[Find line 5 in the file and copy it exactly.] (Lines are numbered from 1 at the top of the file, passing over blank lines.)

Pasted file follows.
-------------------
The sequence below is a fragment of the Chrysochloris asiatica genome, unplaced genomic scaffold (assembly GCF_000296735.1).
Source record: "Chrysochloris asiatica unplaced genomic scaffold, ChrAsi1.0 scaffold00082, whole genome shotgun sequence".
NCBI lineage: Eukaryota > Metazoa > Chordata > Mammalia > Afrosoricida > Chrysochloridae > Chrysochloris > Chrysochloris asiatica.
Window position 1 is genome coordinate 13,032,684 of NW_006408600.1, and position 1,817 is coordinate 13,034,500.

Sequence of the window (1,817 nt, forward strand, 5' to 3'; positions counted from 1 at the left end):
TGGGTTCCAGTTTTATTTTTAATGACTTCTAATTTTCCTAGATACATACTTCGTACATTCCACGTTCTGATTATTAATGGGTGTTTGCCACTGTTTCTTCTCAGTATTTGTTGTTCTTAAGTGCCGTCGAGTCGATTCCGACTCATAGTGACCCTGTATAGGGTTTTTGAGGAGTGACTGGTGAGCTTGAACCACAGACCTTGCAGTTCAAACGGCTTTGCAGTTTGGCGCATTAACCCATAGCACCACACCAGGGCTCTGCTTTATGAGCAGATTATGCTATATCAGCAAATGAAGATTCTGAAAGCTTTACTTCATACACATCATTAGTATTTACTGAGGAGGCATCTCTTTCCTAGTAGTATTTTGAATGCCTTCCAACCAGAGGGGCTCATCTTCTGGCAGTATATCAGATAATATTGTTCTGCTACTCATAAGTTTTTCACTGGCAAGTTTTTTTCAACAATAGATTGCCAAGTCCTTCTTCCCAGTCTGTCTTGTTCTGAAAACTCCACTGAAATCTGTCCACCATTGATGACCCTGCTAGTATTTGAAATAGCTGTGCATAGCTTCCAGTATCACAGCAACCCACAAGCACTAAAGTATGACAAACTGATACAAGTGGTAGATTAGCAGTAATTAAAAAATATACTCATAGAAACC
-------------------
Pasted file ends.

Sequence of the window (1,817 nt, forward strand, 5' to 3'; positions counted from 1 at the left end):